Commentary

A Deeper Dive Into 2010 Video Advertising Predictions

It seems everyone in the online media business is bullish on the prospects for online video in 2010. This enthusiasm stems from the large market size, aggressive growth, quick rebound from the recession and the large number of profitable businesses that have been created in the category. However, few folks have been willing to put a stake in the ground with their predictions for 2010.

 

Here are my top four non-intuitive predictions for online video in 2010:

1.  Largest video properties won't produce any video. By the end of 2010, the majority of the top 10 video properties (as measured by comScore or your preferred third party) will be video companies that don't produce any meaningful amount of video content. This means the top 10 properties will be dominated by video-sharing sites (YouTube), video ad networks like my company, video syndicators (Grab Networks) and vertical video sites (Break.com). Yes, some of these players produce some content, but the vast majority of the views on their properties are generated from content they did not produce.

advertisement

advertisement

This is very similar to the dynamics we have seen in display advertising. There, the top 10 properties by reach (as measured by comScore) are all either portals (Yahoo / Google) or display ad networks (Specific Media / Adconion). The power of content and audience aggregation is self-reinforcing, and we will see the same development in the online video category.

2.  Stream fraud becomes online video's click fraud equivalent. The large video players have discussed the issues of fake pre-roll, auto-start in-banner video being sold as pre-roll, and the actions of bad actors in the online video business ad nauseum. However, based on our analysis of the business today, stream fraud (running a video advertisement in a way that is counter to how it was sold in the marketplace) is a larger problem today than ever before. In fact, we believe at least 25% of all video advertisements served on the Web are served in a fraudulent manner, and that most of those ads are served by major players on behalf of big-name marketers.

This means the bad actors on both the publisher and the ad network side of the business need to develop anti-fraud technologies to address stream fraud, or they risk losing business to the players that have solved this problem. Furthermore, in 2010, I believe it's the advertisers who will be driving the measurement and anti-fraud conversations -- a first for the video advertising business.

3.  Video ad networks will compete more with display ad networks for display advertising. Andy Atherton, CEO of Brand.net, recently wrote that VAST is the panacea for display ad networks to compete in the video advertising business. Unfortunately, his article only demonstrated the industry's vast lack of understanding of the state of the video advertising business today. In fact, video advertising networks sell far more display advertising than display networks sell video advertising, and this gap is widening fast.  

Three reasons explain why video networks are increasing their display presence. First, access to display inventory and user data has been almost completely commoditized, and the massive display networks with proprietary inventory, technology or data hold the only real differentiation left in display. Second, most rich-media advertising is essentially poor man's video advertising. Most advertisers would prefer to run video in display placements if possible. Lastly, video ad networks are far ahead of the curve with respect to high-quality inventory, transparency and brand-safe selling -- all of which are the drivers of future display advertising growth.

4.  Facebook becomes the No. 2 video streamer in the world. I believe that in the next three years, Facebook will inevitably be the No. 1 video streamer in the world, as measured by the number of total monthly streams. The challenge is getting the timing right. So, I am hedging my prediction that Facebook will be No. 2 by the end of 2010.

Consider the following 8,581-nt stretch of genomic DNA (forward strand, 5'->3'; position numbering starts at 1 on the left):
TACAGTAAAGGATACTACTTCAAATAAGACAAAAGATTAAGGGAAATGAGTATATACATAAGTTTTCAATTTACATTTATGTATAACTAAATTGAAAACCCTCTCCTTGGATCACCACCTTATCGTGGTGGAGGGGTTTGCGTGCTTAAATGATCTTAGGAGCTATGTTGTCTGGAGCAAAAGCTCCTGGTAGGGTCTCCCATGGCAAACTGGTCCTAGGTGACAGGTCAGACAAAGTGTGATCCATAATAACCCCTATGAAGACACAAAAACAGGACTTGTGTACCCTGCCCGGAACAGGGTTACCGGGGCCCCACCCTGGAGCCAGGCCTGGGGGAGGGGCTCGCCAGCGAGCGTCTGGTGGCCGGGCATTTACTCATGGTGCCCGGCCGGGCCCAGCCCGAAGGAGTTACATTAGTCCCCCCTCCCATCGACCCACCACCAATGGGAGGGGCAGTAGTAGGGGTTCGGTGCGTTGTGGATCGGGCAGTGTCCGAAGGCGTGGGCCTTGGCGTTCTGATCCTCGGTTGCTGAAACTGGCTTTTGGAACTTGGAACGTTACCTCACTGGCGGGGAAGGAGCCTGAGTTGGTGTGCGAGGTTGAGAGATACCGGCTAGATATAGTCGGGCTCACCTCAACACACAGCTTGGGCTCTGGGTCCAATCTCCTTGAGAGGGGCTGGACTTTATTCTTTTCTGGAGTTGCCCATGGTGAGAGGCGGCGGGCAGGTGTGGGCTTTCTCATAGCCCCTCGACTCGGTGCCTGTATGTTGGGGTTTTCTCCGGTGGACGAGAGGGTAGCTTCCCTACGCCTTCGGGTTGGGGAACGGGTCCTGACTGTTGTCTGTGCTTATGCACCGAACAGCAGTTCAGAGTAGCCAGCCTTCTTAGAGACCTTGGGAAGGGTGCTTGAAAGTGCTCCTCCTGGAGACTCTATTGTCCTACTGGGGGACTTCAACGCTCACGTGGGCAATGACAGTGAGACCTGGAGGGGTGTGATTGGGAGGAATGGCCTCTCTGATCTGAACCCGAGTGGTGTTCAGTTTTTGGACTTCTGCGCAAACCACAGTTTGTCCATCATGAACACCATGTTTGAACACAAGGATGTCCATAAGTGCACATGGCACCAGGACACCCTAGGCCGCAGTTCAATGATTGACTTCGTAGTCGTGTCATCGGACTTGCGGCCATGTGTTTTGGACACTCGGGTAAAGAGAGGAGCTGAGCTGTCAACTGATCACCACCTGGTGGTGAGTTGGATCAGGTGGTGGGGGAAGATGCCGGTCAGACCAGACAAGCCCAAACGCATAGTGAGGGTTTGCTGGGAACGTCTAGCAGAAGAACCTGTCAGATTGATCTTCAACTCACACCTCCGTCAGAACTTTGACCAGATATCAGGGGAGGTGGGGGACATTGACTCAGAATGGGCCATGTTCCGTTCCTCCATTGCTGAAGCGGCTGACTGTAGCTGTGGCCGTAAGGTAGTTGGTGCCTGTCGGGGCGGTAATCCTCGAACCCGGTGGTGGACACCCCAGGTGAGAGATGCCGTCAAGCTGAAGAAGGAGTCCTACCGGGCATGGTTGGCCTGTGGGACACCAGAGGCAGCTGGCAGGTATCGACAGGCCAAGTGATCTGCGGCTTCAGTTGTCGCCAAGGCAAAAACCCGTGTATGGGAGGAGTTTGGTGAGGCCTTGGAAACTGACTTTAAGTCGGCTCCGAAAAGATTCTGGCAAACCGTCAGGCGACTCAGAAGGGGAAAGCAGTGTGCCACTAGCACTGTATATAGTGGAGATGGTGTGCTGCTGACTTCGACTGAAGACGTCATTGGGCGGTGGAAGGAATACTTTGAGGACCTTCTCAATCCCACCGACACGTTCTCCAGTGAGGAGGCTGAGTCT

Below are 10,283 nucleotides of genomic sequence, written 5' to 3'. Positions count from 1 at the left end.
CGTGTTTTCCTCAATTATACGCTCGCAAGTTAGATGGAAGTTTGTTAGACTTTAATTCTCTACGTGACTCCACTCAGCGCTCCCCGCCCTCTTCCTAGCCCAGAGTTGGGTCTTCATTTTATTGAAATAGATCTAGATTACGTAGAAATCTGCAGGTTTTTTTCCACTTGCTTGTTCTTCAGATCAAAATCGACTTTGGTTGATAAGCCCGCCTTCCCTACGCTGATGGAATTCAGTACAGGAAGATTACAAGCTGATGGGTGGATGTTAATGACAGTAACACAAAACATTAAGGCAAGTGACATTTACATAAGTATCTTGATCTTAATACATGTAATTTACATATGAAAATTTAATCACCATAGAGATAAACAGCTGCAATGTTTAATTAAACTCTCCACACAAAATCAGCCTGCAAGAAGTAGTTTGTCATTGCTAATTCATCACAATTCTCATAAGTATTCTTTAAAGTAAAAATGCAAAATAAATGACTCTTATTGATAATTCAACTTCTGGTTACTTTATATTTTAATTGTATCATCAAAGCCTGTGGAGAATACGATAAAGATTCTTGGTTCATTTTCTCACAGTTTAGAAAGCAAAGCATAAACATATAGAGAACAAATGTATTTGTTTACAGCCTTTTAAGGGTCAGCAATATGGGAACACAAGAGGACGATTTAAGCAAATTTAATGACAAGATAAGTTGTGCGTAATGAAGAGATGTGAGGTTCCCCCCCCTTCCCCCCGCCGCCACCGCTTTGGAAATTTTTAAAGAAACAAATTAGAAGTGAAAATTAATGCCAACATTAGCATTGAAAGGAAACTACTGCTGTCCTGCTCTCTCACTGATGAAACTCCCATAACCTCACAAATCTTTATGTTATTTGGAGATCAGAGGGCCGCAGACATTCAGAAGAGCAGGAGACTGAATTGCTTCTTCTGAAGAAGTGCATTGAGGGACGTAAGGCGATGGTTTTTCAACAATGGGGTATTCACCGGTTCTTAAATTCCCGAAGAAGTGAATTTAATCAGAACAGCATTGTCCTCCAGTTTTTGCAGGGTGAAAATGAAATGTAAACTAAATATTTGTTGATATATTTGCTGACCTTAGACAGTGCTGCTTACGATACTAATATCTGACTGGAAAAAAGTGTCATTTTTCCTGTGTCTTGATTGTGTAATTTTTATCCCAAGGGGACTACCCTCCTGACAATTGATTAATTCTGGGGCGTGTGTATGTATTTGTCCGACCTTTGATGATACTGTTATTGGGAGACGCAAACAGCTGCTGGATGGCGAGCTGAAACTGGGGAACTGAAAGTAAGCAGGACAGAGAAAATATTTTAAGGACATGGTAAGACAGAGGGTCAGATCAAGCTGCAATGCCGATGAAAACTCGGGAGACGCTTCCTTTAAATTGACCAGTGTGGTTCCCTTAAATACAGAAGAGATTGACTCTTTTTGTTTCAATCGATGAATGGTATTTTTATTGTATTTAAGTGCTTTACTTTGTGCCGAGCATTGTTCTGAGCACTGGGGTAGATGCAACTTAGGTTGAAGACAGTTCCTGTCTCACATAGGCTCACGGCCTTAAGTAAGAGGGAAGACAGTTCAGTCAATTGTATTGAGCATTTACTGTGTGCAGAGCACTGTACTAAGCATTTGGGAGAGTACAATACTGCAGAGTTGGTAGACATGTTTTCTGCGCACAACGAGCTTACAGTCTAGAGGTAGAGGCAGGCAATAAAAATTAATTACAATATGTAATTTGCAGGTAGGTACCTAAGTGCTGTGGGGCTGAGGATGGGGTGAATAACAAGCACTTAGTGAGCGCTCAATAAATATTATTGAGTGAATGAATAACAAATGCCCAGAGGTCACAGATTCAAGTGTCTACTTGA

Once Facebook gets highly profitable, a scenario that's very close, it will make the decision to host the world's videos in the same way it hosts the world's images today. This is not a cheap proposition: video hosting is more expensive than image hosting, and image hosting is perhaps Facebook's single largest expense. However, there is no doubt that within 12 months after this decision, Facebook will stream more video worldwide than YouTube. People often forget that Geocities used to be No. 1 in personal Web sites, MySpace used to be No. 1 in social networking, and Flickr used to be No. 1 in photos.

Conclusions

My projected 2010 trends will likely benefit some folks more than others, but I think the metatrends of increased video consumption, video monetization and video technologies will help all players. Let me know if you agree or disagree with these predictions, or if there are trends I have missed. I'm looking forward to grading myself on the accuracy of my predictions next year.

8 comments about "A Deeper Dive Into 2010 Video Advertising Predictions".
Check to receive email when comments are posted.
  1. Rich Reader from WOMbuzz, January 18, 2010 at 5:11 p.m.

    Who do you think will be the biggest winners among the video ad networks, and why?

  2. Justin Russell, January 18, 2010 at 7:39 p.m.

    Who, exactly, are the "large number of profitable businesses" in the category?

  3. The digital Hobo from TheDigitalHobo.com, January 19, 2010 at 10:57 a.m.


    How can you first say that "at least 25% of all video advertisements served on the Web are served in a fraudulent manner, and that most of those ads are served by major players on behalf of big-name marketers" and then follow it with "video ad networks are far ahead of the curve with respect to high-quality inventory, transparency and brand-safe selling"????

    Are you implying that 25% of Yahoo or MSN or Hulu ads are fraudulent, but video ad networks that have repeatedly been cited for poor practices are the ones that are ahead when it comes to transparency?"

    You've been drinking too much of your own kool aid, or haven't been reading the trades, or don't believe that the video ad nets are servicing the big brands..... or mean "Brightroll" when say "video ad networks"?? Either way, I still think you've got a problem with that statement.

  4. Jeff Einstein from The Brothers Einstein, January 19, 2010 at 11:06 a.m.

    A few comments, Tod...

    Let's begin with your entirely credible statement, "...we believe at least 25% of all video advertisements served on the Web are served in a fraudulent manner, and that most of those ads are served by major players on behalf of big-name marketers."